B.N. Kirpal, J.
(1) (ORAL). The two questions which arise for consideration in this First Appeal are (1) Whether the Engineer-Member of the appellant No. 1 can be directed to appoint an arbitrator and to refer to him the dispute between the parties, and (2) whether the provisions of Order .11 Rule 2 of the Code of Civil Procedure are applicable to arbitration proceedings.
(2) Briefly stated, the facts of the case are that an agreement had been entered into between the parties, whereby the respondent. had to execute some work. The said agreement contained an arbitration clause, namely. Clause 25 which reads as under :
'EXCEPT where otherwise provided in the contract all questions and disputes relating to the meaning of the specifications, designs, drawings and instructions hereinbefore mentioned and as to the quality or workmanship or materials used on the work or as to any other question, claim, right, matter or thing whatsoever, in any way arising out of or relating to the contract, design drawings, specifications, estimates, instruction, orders or these conditions or otherwise concerning the works, or the execution or failure to execute the same shall be referred to the sole arbitration of the person appointed by the Engineer Member, Delhi Development Authority at the time of disputes. It will be no objection to any such appointment that the arbitrator so appointed is a Delhi Development Authority employee, that he had to deal with the matters to which the contract relates and that in the course of his duties as Delhi Development Authority employee he had expressed views on all or any of the matters in dispute or difference. The arbitrator to whom the matter is originally referred being transferred or vacating his office or being unable to act for any reason, such Engineer Member, Delhi, Delhi Development Authority as aforesaid, at the time of such transfer, vacation of office or inability to act shall appoint another person to act as arbitrator in accordance with the terms of the contract. Such person shall be entitled to proceed with the reference from the stage at which it was left by his predecessor. It is also a term of this contract that no person other than a person appointed by such Engineer Member, Delhi Development Authority as aforesaid should act as arbitrator and, if for any reason, that is not possible, the matter is not to be referred to arbitration at all. In all cases where the amount of the claim in dispute is Rs. 50,000 (Rupees fifty thousand) and above, the arbitrator will give reasons for the award. Subject as aforesaid the provisions of the Arbitration Act, 1940 or any statutory modification or re-enactment thereof and the rules made there under and for the time being in force shall apply to the arbitration proceeding under this clause. It is a term of the contract that the party invoking arbitration shall specify the dispute or disputes to be refered to arbitration under this clause together with the amount or amounts claimed in respect of each such disputes.'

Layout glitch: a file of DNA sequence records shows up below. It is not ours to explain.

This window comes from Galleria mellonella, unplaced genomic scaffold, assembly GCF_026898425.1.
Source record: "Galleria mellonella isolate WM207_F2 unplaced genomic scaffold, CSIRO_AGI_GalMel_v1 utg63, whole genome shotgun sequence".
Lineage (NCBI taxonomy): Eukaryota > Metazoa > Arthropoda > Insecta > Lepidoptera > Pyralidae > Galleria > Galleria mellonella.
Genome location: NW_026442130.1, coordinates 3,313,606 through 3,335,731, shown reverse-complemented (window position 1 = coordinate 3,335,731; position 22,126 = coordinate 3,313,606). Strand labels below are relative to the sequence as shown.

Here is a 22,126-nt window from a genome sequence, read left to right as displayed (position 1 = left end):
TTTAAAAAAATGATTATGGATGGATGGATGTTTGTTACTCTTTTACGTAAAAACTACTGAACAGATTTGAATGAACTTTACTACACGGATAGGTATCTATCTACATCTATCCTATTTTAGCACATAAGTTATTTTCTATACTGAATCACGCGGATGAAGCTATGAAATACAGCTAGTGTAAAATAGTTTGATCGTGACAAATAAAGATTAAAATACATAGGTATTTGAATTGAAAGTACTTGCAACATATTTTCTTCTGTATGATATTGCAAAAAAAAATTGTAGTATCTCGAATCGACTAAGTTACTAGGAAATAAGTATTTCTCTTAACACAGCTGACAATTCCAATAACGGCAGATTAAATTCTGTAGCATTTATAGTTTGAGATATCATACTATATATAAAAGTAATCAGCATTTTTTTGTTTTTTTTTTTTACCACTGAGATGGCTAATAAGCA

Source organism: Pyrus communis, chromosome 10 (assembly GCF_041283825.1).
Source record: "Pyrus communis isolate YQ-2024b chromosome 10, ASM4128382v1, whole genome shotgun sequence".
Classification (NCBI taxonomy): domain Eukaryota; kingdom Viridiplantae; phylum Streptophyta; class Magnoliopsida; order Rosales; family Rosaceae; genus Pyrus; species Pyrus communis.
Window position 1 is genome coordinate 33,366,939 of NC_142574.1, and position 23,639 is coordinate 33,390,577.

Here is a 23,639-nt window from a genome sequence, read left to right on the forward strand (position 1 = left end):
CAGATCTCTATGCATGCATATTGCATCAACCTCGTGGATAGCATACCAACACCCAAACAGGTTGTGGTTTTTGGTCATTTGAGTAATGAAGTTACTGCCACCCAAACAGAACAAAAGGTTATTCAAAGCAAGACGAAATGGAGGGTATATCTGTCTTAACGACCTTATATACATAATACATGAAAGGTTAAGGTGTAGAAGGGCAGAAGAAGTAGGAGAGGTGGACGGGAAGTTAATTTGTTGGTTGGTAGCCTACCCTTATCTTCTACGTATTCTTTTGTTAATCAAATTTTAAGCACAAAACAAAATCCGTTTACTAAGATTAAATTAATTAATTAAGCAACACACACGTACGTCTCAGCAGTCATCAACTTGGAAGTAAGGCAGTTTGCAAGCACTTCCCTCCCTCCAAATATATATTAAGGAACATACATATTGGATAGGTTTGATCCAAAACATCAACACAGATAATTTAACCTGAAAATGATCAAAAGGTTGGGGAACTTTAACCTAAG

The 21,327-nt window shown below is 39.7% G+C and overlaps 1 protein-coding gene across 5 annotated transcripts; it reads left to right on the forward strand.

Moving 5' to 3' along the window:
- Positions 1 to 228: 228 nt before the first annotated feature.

(3) The respondent invoked the arbitration clause when some disputes had arisen between the parties. The said disputes were referred to arbitration and an award was made. We are not concerned with that award in this case.
(4) After the work had been completed, the appellant prepared the final bill on 15th July, 1978 and the same was finalised. As the respondent was not satisfied, he requested for the appointment of an arbitrator on 14th July, 1978. On this request being received, the Engineer Member of the D.D.A., who was the Competent Authority, appointed Shri G, Subramanyam, Superintending Engineer, to be the sole-arbitrator. His appointment was made on 20th March, 1979.
(5) According to the terms of clause 25 of the arbitration agreement, the disputes which were referred to Shri Subramanyam were those which were specifically mentioned by the respondent in its letter dated 14th July, 1978. It appears that during the pendency of the arbitration proceedings, the respondent wrote a letter dated 3rd October 1979 to the Engineer Member requesting that some more disputes be referred to arbitration. It was submitted by the respondent that through oversight the respondent had not asked for reference of 7 items of disputes earlier. When no reply was received the respondent reiterated its request vide its letter dated 2nd April, 1980.
(6) Before any reply could be received by the respondent on the request so made, the arbitrator on 20th May, 1980, made and published his award.